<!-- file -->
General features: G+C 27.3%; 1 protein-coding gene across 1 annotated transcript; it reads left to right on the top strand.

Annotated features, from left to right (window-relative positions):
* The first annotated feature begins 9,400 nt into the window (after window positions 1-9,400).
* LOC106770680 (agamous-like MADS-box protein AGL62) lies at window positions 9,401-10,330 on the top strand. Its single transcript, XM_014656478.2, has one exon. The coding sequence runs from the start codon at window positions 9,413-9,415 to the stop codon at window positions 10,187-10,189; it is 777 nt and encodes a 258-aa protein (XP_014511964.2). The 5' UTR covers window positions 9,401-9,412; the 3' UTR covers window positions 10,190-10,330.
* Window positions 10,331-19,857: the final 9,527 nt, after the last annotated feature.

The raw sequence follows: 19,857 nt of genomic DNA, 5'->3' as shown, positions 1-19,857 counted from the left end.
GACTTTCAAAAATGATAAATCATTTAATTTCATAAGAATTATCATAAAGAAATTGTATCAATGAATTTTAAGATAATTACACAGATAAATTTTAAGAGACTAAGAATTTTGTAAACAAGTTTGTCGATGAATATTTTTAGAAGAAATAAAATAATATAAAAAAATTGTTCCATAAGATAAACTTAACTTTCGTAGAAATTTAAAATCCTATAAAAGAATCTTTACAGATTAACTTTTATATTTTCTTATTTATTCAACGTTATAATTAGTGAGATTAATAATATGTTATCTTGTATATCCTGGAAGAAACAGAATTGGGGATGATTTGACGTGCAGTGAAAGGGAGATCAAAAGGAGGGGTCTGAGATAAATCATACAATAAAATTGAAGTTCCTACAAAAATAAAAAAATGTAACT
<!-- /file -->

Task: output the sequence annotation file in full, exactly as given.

General features: G+C 27.3%; 1 protein-coding gene across 1 annotated transcript; it reads left to right on the top strand.

Annotated features, from left to right (window-relative positions):
* The first annotated feature begins 9,400 nt into the window (after window positions 1-9,400).
* LOC106770680 (agamous-like MADS-box protein AGL62) lies at window positions 9,401-10,330 on the top strand. Its single transcript, XM_014656478.2, has one exon. The coding sequence runs from the start codon at window positions 9,413-9,415 to the stop codon at window positions 10,187-10,189; it is 777 nt and encodes a 258-aa protein (XP_014511964.2). The 5' UTR covers window positions 9,401-9,412; the 3' UTR covers window positions 10,190-10,330.
* Window positions 10,331-19,857: the final 9,527 nt, after the last annotated feature.

The raw sequence follows: 19,857 nt of genomic DNA, 5'->3' as shown, positions 1-19,857 counted from the left end.
GACTTTCAAAAATGATAAATCATTTAATTTCATAAGAATTATCATAAAGAAATTGTATCAATGAATTTTAAGATAATTACACAGATAAATTTTAAGAGACTAAGAATTTTGTAAACAAGTTTGTCGATGAATATTTTTAGAAGAAATAAAATAATATAAAAAAATTGTTCCATAAGATAAACTTAACTTTCGTAGAAATTTAAAATCCTATAAAAGAATCTTTACAGATTAACTTTTATATTTTCTTATTTATTCAACGTTATAATTAGTGAGATTAATAATATGTTATCTTGTATATCCTGGAAGAAACAGAATTGGGGATGATTTGACGTGCAGTGAAAGGGAGATCAAAAGGAGGGGTCTGAGATAAATCATACAATAAAATTGAAGTTCCTACAAAAATAAAAAAATGTAACT